Skills: Strong communications skills, Problem-solving skills, Relationship skills, Negotiation, and Communicate complex technical information to all stakeholders of a project

Average Annual Salary: $109,020

5. Game Designer

Have you always been fascinated by video games? Do you want to turn your dreams of playing video games such as Call of Duty, Rocket League, NBA 2K20, Grand Theft Auto, and Halo into a potential career? Then, consider merging your interests into a career that fulfills your interests! A game designer works with other team members to develop and design video games. They play an integral role in creating and designing characters, levels, animations, and more. To become a game designer, you need to be highly skilled with various computer programming languages and software.

Alternative Careers: 3D Visualization Artist (modeling & rendering), User Experience (UX) Design, Graphic Designer, and Web Designer

Degree Level: Bachelor’s degree

Skills: Creativity, Computer software and systems, Communication, Collaboration, and Project management skills

Average Annual Salary: $105,950

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Educational Consultant

5 Mistakes Students Make During Their Transfer Process

5 Mistakes Students Make During Their Transfer Process

Transferring from a community college to a 4-year college/university is a big stepping stone. College students don’t realize the complexities that come with the transition process. From fulfilling requirements to a wave of emotions, college students feel overwhelmed when navigating the transfer process. We at Pathway2Career Consulting are here to help you avoid these five mistakes throughout your transfer process.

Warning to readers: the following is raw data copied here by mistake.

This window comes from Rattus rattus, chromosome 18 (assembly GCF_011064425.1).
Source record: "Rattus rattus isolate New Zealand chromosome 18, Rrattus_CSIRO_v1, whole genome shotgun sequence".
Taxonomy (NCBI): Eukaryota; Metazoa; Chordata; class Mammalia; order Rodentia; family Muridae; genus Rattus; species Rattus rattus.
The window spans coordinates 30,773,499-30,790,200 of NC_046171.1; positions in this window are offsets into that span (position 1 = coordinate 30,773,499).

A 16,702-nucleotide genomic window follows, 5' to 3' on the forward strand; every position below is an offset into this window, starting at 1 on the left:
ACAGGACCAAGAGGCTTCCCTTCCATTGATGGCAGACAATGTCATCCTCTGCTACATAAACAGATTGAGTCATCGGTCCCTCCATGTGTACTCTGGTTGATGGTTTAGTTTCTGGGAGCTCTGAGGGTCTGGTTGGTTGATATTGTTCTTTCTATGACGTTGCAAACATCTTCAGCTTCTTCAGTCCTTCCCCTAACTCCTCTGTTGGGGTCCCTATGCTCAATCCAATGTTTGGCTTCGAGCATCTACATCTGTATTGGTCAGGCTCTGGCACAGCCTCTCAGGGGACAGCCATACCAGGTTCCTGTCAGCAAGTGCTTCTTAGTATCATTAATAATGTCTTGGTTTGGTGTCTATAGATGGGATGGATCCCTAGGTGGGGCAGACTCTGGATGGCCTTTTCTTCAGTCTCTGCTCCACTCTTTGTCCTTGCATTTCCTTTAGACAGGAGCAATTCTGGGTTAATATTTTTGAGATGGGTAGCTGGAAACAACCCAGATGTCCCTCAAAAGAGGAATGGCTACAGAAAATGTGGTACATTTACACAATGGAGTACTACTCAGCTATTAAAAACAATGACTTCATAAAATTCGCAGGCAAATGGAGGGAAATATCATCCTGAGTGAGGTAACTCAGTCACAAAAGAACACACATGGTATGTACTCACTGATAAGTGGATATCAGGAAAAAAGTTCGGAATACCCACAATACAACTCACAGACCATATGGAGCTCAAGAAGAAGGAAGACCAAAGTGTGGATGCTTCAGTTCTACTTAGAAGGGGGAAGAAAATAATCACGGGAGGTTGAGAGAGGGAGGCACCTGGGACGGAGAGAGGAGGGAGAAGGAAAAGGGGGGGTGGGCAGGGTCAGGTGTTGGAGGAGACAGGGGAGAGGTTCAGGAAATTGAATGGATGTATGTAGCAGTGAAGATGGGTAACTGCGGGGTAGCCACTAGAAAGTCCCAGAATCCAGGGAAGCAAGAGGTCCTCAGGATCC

Mistake #1: Not Having Transfer Courses Evaluated

One of the most common mistakes transfer students makes is forgetting to get their transfer courses evaluated. Transfer course evaluation is a crucial final step to take before transferring and sending a final copy of your transcript to your chosen institution. If you’re planning on transferring to a CSU, then your college needs to provide you with the CSU Breadth certification on your official transcript. On the other hand, if you’re transferring to a UC, your transcript needs to be IGETC verified. Depending on where you are transferring, your new institution follows different levels and types of course equivalencies. We work with each student individually to determine the requirements they need to fulfill during their transfer process from community college to a 4-year college/university.